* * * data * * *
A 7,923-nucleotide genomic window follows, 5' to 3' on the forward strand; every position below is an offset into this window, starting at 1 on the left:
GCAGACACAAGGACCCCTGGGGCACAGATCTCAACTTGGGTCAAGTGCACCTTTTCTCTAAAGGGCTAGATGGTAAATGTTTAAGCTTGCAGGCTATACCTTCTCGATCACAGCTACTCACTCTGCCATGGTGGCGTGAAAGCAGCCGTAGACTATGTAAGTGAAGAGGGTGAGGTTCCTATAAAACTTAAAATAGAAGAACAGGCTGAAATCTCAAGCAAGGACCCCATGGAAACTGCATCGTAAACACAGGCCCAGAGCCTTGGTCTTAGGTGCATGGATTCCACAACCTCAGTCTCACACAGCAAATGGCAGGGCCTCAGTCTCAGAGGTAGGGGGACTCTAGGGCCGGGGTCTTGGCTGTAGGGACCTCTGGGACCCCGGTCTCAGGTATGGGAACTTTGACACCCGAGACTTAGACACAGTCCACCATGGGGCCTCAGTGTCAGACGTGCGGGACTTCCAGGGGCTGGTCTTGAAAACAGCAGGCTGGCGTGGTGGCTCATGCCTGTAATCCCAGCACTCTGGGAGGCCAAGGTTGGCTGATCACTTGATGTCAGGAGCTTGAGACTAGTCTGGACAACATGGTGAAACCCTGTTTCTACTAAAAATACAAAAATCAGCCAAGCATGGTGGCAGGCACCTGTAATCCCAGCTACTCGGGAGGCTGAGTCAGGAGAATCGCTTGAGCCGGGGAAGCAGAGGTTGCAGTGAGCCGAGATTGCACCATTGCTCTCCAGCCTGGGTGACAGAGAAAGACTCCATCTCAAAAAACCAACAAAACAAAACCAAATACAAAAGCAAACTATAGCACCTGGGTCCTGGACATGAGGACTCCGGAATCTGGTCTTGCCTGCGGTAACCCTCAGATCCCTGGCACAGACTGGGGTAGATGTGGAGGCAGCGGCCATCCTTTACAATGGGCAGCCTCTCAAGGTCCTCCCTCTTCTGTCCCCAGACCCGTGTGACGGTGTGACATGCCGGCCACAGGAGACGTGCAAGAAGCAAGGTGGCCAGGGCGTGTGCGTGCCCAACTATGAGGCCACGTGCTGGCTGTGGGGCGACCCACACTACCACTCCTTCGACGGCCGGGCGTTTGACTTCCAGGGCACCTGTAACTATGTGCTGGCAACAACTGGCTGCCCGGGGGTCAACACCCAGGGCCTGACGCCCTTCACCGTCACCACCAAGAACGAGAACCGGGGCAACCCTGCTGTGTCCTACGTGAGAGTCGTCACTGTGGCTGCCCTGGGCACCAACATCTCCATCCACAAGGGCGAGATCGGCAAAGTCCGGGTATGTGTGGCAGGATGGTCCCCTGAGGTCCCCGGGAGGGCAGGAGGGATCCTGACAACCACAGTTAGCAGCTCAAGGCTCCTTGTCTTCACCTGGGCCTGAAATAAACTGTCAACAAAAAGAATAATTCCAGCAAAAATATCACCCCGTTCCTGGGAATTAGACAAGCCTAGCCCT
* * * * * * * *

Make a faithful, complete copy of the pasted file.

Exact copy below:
A 7,923-nucleotide genomic window follows, 5' to 3' on the forward strand; every position below is an offset into this window, starting at 1 on the left:
GCAGACACAAGGACCCCTGGGGCACAGATCTCAACTTGGGTCAAGTGCACCTTTTCTCTAAAGGGCTAGATGGTAAATGTTTAAGCTTGCAGGCTATACCTTCTCGATCACAGCTACTCACTCTGCCATGGTGGCGTGAAAGCAGCCGTAGACTATGTAAGTGAAGAGGGTGAGGTTCCTATAAAACTTAAAATAGAAGAACAGGCTGAAATCTCAAGCAAGGACCCCATGGAAACTGCATCGTAAACACAGGCCCAGAGCCTTGGTCTTAGGTGCATGGATTCCACAACCTCAGTCTCACACAGCAAATGGCAGGGCCTCAGTCTCAGAGGTAGGGGGACTCTAGGGCCGGGGTCTTGGCTGTAGGGACCTCTGGGACCCCGGTCTCAGGTATGGGAACTTTGACACCCGAGACTTAGACACAGTCCACCATGGGGCCTCAGTGTCAGACGTGCGGGACTTCCAGGGGCTGGTCTTGAAAACAGCAGGCTGGCGTGGTGGCTCATGCCTGTAATCCCAGCACTCTGGGAGGCCAAGGTTGGCTGATCACTTGATGTCAGGAGCTTGAGACTAGTCTGGACAACATGGTGAAACCCTGTTTCTACTAAAAATACAAAAATCAGCCAAGCATGGTGGCAGGCACCTGTAATCCCAGCTACTCGGGAGGCTGAGTCAGGAGAATCGCTTGAGCCGGGGAAGCAGAGGTTGCAGTGAGCCGAGATTGCACCATTGCTCTCCAGCCTGGGTGACAGAGAAAGACTCCATCTCAAAAAACCAACAAAACAAAACCAAATACAAAAGCAAACTATAGCACCTGGGTCCTGGACATGAGGACTCCGGAATCTGGTCTTGCCTGCGGTAACCCTCAGATCCCTGGCACAGACTGGGGTAGATGTGGAGGCAGCGGCCATCCTTTACAATGGGCAGCCTCTCAAGGTCCTCCCTCTTCTGTCCCCAGACCCGTGTGACGGTGTGACATGCCGGCCACAGGAGACGTGCAAGAAGCAAGGTGGCCAGGGCGTGTGCGTGCCCAACTATGAGGCCACGTGCTGGCTGTGGGGCGACCCACACTACCACTCCTTCGACGGCCGGGCGTTTGACTTCCAGGGCACCTGTAACTATGTGCTGGCAACAACTGGCTGCCCGGGGGTCAACACCCAGGGCCTGACGCCCTTCACCGTCACCACCAAGAACGAGAACCGGGGCAACCCTGCTGTGTCCTACGTGAGAGTCGTCACTGTGGCTGCCCTGGGCACCAACATCTCCATCCACAAGGGCGAGATCGGCAAAGTCCGGGTATGTGTGGCAGGATGGTCCCCTGAGGTCCCCGGGAGGGCAGGAGGGATCCTGACAACCACAGTTAGCAGCTCAAGGCTCCTTGTCTTCACCTGGGCCTGAAATAAACTGTCAACAAAAAGAATAATTCCAGCAAAAATATCACCCCGTTCCTGGGAATTAGACAAGCCTAGCCCT